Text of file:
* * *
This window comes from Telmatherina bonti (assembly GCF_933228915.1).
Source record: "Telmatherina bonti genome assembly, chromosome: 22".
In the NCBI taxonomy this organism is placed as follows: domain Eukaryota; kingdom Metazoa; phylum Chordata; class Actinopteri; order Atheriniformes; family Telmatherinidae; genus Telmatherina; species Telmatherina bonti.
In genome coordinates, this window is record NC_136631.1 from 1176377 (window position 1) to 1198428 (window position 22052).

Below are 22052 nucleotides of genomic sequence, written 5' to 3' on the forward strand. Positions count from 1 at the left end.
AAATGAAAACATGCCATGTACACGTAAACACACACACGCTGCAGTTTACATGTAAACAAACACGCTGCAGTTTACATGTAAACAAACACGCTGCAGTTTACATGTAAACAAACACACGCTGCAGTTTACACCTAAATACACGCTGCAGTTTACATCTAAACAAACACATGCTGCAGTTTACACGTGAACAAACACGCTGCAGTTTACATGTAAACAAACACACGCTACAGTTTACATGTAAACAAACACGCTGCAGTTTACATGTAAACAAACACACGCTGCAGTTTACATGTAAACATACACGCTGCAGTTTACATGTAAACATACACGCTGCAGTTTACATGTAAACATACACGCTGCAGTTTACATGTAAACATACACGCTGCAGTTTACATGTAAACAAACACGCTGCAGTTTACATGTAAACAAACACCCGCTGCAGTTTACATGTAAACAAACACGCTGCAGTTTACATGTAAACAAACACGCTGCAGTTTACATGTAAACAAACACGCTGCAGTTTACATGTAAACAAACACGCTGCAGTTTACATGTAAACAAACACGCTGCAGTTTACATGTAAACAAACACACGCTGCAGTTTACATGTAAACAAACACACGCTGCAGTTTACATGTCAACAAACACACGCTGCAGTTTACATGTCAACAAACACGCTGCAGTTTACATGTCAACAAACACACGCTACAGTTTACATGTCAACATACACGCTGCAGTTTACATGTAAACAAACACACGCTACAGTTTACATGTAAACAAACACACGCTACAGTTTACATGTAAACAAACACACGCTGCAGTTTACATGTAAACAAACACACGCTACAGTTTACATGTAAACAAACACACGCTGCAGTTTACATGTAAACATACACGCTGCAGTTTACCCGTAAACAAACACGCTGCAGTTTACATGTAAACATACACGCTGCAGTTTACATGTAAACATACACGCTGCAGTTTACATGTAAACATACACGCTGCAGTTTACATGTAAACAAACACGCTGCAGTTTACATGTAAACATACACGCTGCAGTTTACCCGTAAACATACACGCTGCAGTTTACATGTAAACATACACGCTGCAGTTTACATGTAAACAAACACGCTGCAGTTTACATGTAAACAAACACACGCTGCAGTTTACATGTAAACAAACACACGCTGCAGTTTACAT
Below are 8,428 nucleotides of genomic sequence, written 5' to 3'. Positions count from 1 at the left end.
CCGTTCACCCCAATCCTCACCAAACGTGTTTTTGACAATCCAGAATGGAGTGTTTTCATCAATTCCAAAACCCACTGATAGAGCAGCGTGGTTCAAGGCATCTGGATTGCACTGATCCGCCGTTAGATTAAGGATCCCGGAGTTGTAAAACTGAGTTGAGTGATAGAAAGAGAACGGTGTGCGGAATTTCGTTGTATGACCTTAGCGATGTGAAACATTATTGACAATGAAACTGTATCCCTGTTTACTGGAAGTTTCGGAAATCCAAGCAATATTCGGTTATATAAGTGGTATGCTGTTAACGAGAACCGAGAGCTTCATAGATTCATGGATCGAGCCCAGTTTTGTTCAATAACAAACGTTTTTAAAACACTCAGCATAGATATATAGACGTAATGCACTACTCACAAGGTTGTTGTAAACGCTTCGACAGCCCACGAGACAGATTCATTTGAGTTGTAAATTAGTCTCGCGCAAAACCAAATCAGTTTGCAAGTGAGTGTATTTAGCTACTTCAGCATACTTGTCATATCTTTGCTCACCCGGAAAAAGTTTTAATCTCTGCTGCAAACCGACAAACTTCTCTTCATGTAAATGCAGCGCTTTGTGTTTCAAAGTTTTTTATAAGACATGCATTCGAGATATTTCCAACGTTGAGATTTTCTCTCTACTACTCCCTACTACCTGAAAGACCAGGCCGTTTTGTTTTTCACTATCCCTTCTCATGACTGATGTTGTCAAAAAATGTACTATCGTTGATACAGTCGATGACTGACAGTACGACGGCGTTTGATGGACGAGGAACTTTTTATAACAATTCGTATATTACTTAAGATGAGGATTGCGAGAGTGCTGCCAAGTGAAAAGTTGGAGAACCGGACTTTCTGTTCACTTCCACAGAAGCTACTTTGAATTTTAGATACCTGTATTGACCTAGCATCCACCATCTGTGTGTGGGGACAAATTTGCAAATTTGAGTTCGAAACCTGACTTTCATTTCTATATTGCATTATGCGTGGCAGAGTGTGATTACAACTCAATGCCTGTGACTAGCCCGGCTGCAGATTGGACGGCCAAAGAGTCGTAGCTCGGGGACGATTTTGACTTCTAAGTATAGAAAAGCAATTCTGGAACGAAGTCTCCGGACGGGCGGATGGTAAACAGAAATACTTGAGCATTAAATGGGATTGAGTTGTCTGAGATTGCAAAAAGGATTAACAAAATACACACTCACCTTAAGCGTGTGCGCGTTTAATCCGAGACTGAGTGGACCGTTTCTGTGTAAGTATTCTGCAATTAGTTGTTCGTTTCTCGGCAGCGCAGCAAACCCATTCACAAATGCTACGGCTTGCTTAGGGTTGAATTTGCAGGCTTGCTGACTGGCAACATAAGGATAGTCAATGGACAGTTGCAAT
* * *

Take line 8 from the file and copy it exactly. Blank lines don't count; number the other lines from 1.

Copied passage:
CCGTTCACCCCAATCCTCACCAAACGTGTTTTTGACAATCCAGAATGGAGTGTTTTCATCAATTCCAAAACCCACTGATAGAGCAGCGTGGTTCAAGGCATCTGGATTGCACTGATCCGCCGTTAGATTAAGGATCCCGGAGTTGTAAAACTGAGTTGAGTGATAGAAAGAGAACGGTGTGCGGAATTTCGTTGTATGACCTTAGCGATGTGAAACATTATTGACAATGAAACTGTATCCCTGTTTACTGGAAGTTTCGGAAATCCAAGCAATATTCGGTTATATAAGTGGTATGCTGTTAACGAGAACCGAGAGCTTCATAGATTCATGGATCGAGCCCAGTTTTGTTCAATAACAAACGTTTTTAAAACACTCAGCATAGATATATAGACGTAATGCACTACTCACAAGGTTGTTGTAAACGCTTCGACAGCCCACGAGACAGATTCATTTGAGTTGTAAATTAGTCTCGCGCAAAACCAAATCAGTTTGCAAGTGAGTGTATTTAGCTACTTCAGCATACTTGTCATATCTTTGCTCACCCGGAAAAAGTTTTAATCTCTGCTGCAAACCGACAAACTTCTCTTCATGTAAATGCAGCGCTTTGTGTTTCAAAGTTTTTTATAAGACATGCATTCGAGATATTTCCAACGTTGAGATTTTCTCTCTACTACTCCCTACTACCTGAAAGACCAGGCCGTTTTGTTTTTCACTATCCCTTCTCATGACTGATGTTGTCAAAAAATGTACTATCGTTGATACAGTCGATGACTGACAGTACGACGGCGTTTGATGGACGAGGAACTTTTTATAACAATTCGTATATTACTTAAGATGAGGATTGCGAGAGTGCTGCCAAGTGAAAAGTTGGAGAACCGGACTTTCTGTTCACTTCCACAGAAGCTACTTTGAATTTTAGATACCTGTATTGACCTAGCATCCACCATCTGTGTGTGGGGACAAATTTGCAAATTTGAGTTCGAAACCTGACTTTCATTTCTATATTGCATTATGCGTGGCAGAGTGTGATTACAACTCAATGCCTGTGACTAGCCCGGCTGCAGATTGGACGGCCAAAGAGTCGTAGCTCGGGGACGATTTTGACTTCTAAGTATAGAAAAGCAATTCTGGAACGAAGTCTCCGGACGGGCGGATGGTAAACAGAAATACTTGAGCATTAAATGGGATTGAGTTGTCTGAGATTGCAAAAAGGATTAACAAAATACACACTCACCTTAAGCGTGTGCGCGTTTAATCCGAGACTGAGTGGACCGTTTCTGTGTAAGTATTCTGCAATTAGTTGTTCGTTTCTCGGCAGCGCAGCAAACCCATTCACAAATGCTACGGCTTGCTTAGGGTTGAATTTGCAGGCTTGCTGACTGGCAACATAAGGATAGTCAATGGACAGTTGCAAT